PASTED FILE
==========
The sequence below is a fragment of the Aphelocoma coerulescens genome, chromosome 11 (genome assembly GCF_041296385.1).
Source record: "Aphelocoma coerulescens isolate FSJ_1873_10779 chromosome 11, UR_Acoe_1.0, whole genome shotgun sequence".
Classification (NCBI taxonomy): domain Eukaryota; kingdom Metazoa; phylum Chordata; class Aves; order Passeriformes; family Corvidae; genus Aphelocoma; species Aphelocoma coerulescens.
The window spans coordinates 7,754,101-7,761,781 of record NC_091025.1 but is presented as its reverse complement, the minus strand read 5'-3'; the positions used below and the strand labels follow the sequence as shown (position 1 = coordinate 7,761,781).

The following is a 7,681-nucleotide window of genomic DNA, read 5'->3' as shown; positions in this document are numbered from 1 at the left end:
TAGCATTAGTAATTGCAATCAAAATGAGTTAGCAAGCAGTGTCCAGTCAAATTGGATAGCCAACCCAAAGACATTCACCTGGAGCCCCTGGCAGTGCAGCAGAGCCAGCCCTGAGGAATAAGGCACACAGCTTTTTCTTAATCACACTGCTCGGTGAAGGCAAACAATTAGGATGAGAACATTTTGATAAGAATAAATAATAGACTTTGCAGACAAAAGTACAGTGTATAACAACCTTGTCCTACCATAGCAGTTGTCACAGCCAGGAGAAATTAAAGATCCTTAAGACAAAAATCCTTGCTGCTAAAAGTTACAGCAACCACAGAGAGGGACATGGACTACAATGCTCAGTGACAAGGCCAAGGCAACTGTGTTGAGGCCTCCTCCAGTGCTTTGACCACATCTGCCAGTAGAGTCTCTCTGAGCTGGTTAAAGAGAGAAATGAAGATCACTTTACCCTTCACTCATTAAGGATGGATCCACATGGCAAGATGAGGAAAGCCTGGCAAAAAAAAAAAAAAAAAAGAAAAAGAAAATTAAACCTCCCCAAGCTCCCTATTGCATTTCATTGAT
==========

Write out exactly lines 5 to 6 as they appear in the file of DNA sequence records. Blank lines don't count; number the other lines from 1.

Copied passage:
The following is a 7,681-nucleotide window of genomic DNA, read 5'->3' as shown; positions in this document are numbered from 1 at the left end:
TAGCATTAGTAATTGCAATCAAAATGAGTTAGCAAGCAGTGTCCAGTCAAATTGGATAGCCAACCCAAAGACATTCACCTGGAGCCCCTGGCAGTGCAGCAGAGCCAGCCCTGAGGAATAAGGCACACAGCTTTTTCTTAATCACACTGCTCGGTGAAGGCAAACAATTAGGATGAGAACATTTTGATAAGAATAAATAATAGACTTTGCAGACAAAAGTACAGTGTATAACAACCTTGTCCTACCATAGCAGTTGTCACAGCCAGGAGAAATTAAAGATCCTTAAGACAAAAATCCTTGCTGCTAAAAGTTACAGCAACCACAGAGAGGGACATGGACTACAATGCTCAGTGACAAGGCCAAGGCAACTGTGTTGAGGCCTCCTCCAGTGCTTTGACCACATCTGCCAGTAGAGTCTCTCTGAGCTGGTTAAAGAGAGAAATGAAGATCACTTTACCCTTCACTCATTAAGGATGGATCCACATGGCAAGATGAGGAAAGCCTGGCAAAAAAAAAAAAAAAAAAGAAAAAGAAAATTAAACCTCCCCAAGCTCCCTATTGCATTTCATTGAT